Deeply understanding your customers takes a lot more than just carrying out market research. It takes true openness and transparency on behalf of the company and a real desire by all employees to get closer to their customers, to understand them, both their rational desires and emotional needs. It is the only way to truly satisfy them in the long term.

Do you have a question or challenge about connecting with your customers? I am sure I can help; just contact me here and I’ll respond personally.

Do you have other ways you use to support your employees in getting closer to your customers? If so we would love to hear about them below.

Find out more about customer connection and understanding:  http://www.c3centricity.com/home/engage/

This post was first published on C3Centricity Comments page on September 15th 2011

C³Centricity sources images from Dreamstime.com
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Denyse Drummond-Dunn (189 Posts)

Denyse is "The 1-Day Catalyst". She makes a difference FAST! With over 30 years' experience in some of the best marketing organisations around (including Gillette, Philip Morris & Nestlé) today she runs her own consultancy, C3Centricity. Organisations hire her to improve their customer understanding, so they can build more profitable relationships and increase the ROI of their information investments. If you liked this post, you’ll be inspired by her 1-Day Catalyst sessions. Give her a call or drop her an email to discuss your needs: NO obligation, just Inspiring Vision, Understanding, Engagement!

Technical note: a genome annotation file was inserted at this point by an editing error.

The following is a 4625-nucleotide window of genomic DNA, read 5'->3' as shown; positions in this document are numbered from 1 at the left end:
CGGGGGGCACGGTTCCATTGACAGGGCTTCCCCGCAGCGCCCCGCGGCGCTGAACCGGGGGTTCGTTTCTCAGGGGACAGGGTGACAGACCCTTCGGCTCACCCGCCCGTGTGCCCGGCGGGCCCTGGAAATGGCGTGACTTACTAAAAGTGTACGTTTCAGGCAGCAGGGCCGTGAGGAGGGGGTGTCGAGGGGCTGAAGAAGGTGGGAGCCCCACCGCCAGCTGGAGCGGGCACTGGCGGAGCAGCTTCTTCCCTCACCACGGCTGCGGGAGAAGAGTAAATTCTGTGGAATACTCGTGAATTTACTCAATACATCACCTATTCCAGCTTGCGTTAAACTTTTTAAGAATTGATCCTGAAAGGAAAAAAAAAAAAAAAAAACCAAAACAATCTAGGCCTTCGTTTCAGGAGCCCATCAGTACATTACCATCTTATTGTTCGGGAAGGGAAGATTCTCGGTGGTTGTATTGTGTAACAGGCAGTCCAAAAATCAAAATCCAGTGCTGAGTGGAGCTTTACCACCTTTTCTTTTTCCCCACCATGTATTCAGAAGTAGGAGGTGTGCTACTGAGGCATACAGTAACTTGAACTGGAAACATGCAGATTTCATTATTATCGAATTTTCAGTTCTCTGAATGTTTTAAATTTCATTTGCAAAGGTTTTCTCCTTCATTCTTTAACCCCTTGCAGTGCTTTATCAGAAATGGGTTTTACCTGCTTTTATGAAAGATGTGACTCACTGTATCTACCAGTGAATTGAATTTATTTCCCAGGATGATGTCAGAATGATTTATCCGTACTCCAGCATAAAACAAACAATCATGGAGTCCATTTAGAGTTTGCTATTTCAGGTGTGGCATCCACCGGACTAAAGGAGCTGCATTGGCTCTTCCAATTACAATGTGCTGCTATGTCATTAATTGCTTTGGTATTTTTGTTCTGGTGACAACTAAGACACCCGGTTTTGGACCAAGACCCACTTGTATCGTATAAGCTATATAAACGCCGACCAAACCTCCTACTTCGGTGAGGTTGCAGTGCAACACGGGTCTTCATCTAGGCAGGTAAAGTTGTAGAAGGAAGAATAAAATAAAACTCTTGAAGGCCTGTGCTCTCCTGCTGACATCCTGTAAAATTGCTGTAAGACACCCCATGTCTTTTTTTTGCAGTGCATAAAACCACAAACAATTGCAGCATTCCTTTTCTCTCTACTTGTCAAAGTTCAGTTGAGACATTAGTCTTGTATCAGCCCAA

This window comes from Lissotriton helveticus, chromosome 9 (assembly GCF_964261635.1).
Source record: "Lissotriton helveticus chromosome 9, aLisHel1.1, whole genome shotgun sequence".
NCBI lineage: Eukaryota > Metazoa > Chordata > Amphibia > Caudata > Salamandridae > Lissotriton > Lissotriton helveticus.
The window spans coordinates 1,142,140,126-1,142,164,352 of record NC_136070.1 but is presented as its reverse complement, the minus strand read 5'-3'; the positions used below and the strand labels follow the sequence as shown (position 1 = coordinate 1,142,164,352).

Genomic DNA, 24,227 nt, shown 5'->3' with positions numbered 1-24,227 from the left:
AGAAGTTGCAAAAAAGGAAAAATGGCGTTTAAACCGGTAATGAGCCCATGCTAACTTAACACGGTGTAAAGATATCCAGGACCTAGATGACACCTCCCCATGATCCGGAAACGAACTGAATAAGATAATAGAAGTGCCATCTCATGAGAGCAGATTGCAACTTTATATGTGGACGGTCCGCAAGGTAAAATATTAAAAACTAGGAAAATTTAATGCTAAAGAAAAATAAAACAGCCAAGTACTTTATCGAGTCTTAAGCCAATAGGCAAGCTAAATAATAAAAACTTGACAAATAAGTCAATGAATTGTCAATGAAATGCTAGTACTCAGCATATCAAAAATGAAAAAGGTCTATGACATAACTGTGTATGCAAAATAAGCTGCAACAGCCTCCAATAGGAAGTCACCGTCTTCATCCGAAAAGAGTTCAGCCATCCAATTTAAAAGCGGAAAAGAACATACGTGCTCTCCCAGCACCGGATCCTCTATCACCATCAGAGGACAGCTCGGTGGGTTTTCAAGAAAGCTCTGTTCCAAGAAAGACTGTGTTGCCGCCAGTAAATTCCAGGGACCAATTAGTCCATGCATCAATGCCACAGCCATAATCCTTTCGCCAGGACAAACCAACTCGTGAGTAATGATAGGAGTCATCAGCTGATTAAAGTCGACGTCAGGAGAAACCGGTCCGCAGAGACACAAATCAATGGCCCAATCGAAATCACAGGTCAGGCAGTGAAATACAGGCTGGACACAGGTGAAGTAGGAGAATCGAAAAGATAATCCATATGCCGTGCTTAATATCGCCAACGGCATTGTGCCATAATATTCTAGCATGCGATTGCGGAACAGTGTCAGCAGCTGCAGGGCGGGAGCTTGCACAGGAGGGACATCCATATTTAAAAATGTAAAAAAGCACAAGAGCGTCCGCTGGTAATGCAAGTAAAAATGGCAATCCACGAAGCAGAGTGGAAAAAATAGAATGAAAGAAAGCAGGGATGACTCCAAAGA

Understanding without Market Research by
4 replies
  1. @SayWhatComments
    @SayWhatComments says:

    I thought the book Ready, Fire, Aim provides input along this line. Put a product out there based on what you know about the market. Then, refine it based on feedback of your customers and potential customers. I am also of the opinion that inside every complaint there are the seeds of new products and improvements on existing ones. If you pay attention, there is built in market research inside both to these.

    • Anonymous
      Anonymous says:

      Haven’t read the book but it is good to hear I am not alone in believing there is so much information we already have that we never use! Must be the attraction of “new”!
      I read recently that new products coming out of complaints are much more likely to succeed because they are needed by the customer.
      Thanks a lot for your comment; please keep them coming, I love to discuss.

  2. Jana
    Jana says:

    Though today almost every company has a rich reservoir of collected customer/consumer information, it doesn’t have to be used as much as one would expect. The reason might be the fact that processing this valuable input requires considerably more time and effort. Especially managers who are supposed to make important decisions wouldn’t use it at all or would ask for assistance from others, most likely people in a market research or consumer insight department. To conclude, based on my own experience, only those information systems that are easy to handle, would be used to their full extent.

    • Denyse
      Denyse says:

      Thanks for sharing your perspective Jana. 
      It is true that often marketing are drawn to asking for new research rather than reviewing what is already available, just because it seems easier. I agree that if the information was more easily accessible they might be encouraged to use it. 
      This also means encouraging the research departments to optimising the way they are sharing information; less numbers, less words, more storytelling.